Skip main navigation

Military Health System

Clear Your Browser Cache

This website has recently undergone changes. Users finding unexpected concerns may care to clear their browser's cache to ensure a seamless experience.

Giving Back Helps Veteran Caregiver Connect with Military Caregivers

Image of DHupko Image_725. Veteran caregiver, Diane Hupko (right) honorably supports the U.S. Army veteran she cares for and regularly gives of her time to volunteer and support other military caregivers and families in the Fort Drum, New York area.

Military caregivers play a huge part in the recovery process of our nation's wounded, ill, and injured service members. Ensuring caregivers are supported in their efforts is vital to the success of the process.

Veteran caregiver Diane Hupko regularly volunteers to support other military caregivers and families in the Fort Drum, New York area through the Department of Defense (DOD) Military Caregiver Support program.

Hupko has been a caregiver to an Army veteran since March 2020. 'Her veteran' has been experiencing significant physical and behavioral health concerns since 2016. These health concerns have led to challenges for him, including his inability to re-enter the workforce and periods of isolation from friends and family, as well as almost complete withdrawal from the community. "I can honestly say that the emotional and financial impacts I have sustained have been life altering," Hupko said.

"However, I have also had the honor of being by [my veteran's] side as he dug deep and came to the profound realization that he deserves a better life. We have been able to engage supports, and, with help, he has begun to play an active role in his own recovery," explained Hupko.

It's this on-going experience as a caregiver that drives Hupko's passion to help and support other military caregivers by volunteering with DOD's Military Caregiver Support program. This program provides resources and information exclusively for military caregivers who assist wounded, ill and injured service members with activities of daily living.

Since 2013, DOD's support for military caregivers has positively impacted thousands of lives by addressing key issues that affect caregivers in the short and long term. These issues often include finances, education, employment, transportation, maintaining a strong family, keeping mentally and physically healthy, navigating through legal issues, and housing.

Access to PEER Support Coordinators (PSCs) is one of the key resources the program provides. Deployed to 10 geographical regions, PSCs provide regionalized support to military caregivers and caregiver stakeholders. PSCs assist in convening Military Caregiver PEER Forums, conduct outreach activities, identify and report on gaps in support, aid in finding and providing information on military caregiver support services, and act as the military caregivers' point of contact for their region.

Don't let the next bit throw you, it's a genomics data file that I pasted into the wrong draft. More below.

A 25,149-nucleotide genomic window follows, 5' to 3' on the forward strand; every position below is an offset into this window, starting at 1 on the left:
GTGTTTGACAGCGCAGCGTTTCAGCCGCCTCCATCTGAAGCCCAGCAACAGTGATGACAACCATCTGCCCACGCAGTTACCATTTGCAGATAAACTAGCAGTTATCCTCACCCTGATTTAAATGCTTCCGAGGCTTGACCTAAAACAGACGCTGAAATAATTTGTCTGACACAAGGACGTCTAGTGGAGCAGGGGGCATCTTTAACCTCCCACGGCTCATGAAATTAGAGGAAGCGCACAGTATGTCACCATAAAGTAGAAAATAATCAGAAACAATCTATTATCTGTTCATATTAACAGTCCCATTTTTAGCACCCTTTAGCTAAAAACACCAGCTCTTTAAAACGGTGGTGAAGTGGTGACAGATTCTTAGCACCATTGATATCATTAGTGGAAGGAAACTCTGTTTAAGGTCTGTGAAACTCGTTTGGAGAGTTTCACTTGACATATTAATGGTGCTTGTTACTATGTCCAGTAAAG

Tonia Russell serves as the regional PSC for the Fort Drum, New York area. In this role, she often coordinates military caregiver involvement with community outreach events.

Hupko genuinely enjoys volunteering for these outreach activities with Russell and other military caregivers. She has participated in outreach events, such as one working with military expectant parents and another that provided school supplies to community children.

"I had the pleasure of interacting with many caregivers and was amazed to see many veterans working to make a difference. As we all work together to prepare for the events, the interaction and support with other people in my situation has made such a huge difference," she shared. "I have had the opportunity to talk about my journey and hear the testimony of others. There is something so profound about realizing that you do not struggle alone."

"There is also something powerful about feeling like your journey can serve as a beacon of hope to others who may not feel like there is light at the end of the tunnel," Hupko said. "There is just something powerful about the sense of community, the sharing of resources and ideas, and knowing that people care."

Hupko plans to continue giving back and engaging with other caregivers by joining Russell in an upcoming holiday meal distribution event.

"I am so grateful for the work of the Military Caregiver Support program and the passion of their staff," Hupko said. "I know that things will never be as they once were, but in some ways, perhaps they are better. People coming together to support one another is a powerful gift and this program allows that engagement."

"My message to anyone in this situation is that there is hope and it can be found by reaching out and getting involved in this program. The journey is not always easy, but there are so many reasons to take that step. Every hero deserves a better life and a sense of knowing that their service had meaning," she concluded.

More information on the Military Caregiver Support program is available here.

You also may be interested in...

Report
May 8, 2015

Mustard Disaster at Bari

.PDF | 107.26 KB